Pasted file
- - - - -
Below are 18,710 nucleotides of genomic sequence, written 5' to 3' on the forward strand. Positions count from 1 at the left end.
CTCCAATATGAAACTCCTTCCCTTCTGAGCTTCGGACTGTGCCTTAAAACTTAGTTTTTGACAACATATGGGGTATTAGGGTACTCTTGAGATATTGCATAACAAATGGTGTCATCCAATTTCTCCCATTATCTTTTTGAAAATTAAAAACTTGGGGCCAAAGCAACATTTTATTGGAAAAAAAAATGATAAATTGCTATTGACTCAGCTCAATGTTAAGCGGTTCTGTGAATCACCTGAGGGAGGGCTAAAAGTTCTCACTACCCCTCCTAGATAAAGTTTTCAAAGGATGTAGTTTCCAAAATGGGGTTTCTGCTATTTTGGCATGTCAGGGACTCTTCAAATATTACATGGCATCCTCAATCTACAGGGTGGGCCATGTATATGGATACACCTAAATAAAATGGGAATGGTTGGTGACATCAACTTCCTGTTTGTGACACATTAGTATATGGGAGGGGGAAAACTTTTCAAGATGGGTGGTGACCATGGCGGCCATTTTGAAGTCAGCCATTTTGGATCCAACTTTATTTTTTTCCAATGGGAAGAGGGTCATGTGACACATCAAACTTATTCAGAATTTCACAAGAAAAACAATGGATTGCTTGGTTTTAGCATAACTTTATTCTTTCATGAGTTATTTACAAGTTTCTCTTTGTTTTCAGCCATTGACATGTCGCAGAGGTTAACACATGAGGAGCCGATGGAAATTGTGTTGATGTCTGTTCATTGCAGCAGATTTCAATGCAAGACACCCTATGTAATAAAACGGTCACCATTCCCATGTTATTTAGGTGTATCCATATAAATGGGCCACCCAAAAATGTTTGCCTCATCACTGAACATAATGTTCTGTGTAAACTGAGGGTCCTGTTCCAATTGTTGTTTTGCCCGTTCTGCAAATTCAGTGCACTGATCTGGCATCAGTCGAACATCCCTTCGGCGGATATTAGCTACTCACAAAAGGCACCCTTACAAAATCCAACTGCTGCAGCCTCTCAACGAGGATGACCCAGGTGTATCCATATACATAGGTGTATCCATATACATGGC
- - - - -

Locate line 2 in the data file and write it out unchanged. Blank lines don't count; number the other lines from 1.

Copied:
CTCCAATATGAAACTCCTTCCCTTCTGAGCTTCGGACTGTGCCTTAAAACTTAGTTTTTGACAACATATGGGGTATTAGGGTACTCTTGAGATATTGCATAACAAATGGTGTCATCCAATTTCTCCCATTATCTTTTTGAAAATTAAAAACTTGGGGCCAAAGCAACATTTTATTGGAAAAAAAAATGATAAATTGCTATTGACTCAGCTCAATGTTAAGCGGTTCTGTGAATCACCTGAGGGAGGGCTAAAAGTTCTCACTACCCCTCCTAGATAAAGTTTTCAAAGGATGTAGTTTCCAAAATGGGGTTTCTGCTATTTTGGCATGTCAGGGACTCTTCAAATATTACATGGCATCCTCAATCTACAGGGTGGGCCATGTATATGGATACACCTAAATAAAATGGGAATGGTTGGTGACATCAACTTCCTGTTTGTGACACATTAGTATATGGGAGGGGGAAAACTTTTCAAGATGGGTGGTGACCATGGCGGCCATTTTGAAGTCAGCCATTTTGGATCCAACTTTATTTTTTTCCAATGGGAAGAGGGTCATGTGACACATCAAACTTATTCAGAATTTCACAAGAAAAACAATGGATTGCTTGGTTTTAGCATAACTTTATTCTTTCATGAGTTATTTACAAGTTTCTCTTTGTTTTCAGCCATTGACATGTCGCAGAGGTTAACACATGAGGAGCCGATGGAAATTGTGTTGATGTCTGTTCATTGCAGCAGATTTCAATGCAAGACACCCTATGTAATAAAACGGTCACCATTCCCATGTTATTTAGGTGTATCCATATAAATGGGCCACCCAAAAATGTTTGCCTCATCACTGAACATAATGTTCTGTGTAAACTGAGGGTCCTGTTCCAATTGTTGTTTTGCCCGTTCTGCAAATTCAGTGCACTGATCTGGCATCAGTCGAACATCCCTTCGGCGGATATTAGCTACTCACAAAAGGCACCCTTACAAAATCCAACTGCTGCAGCCTCTCAACGAGGATGACCCAGGTGTATCCATATACATAGGTGTATCCATATACATGGC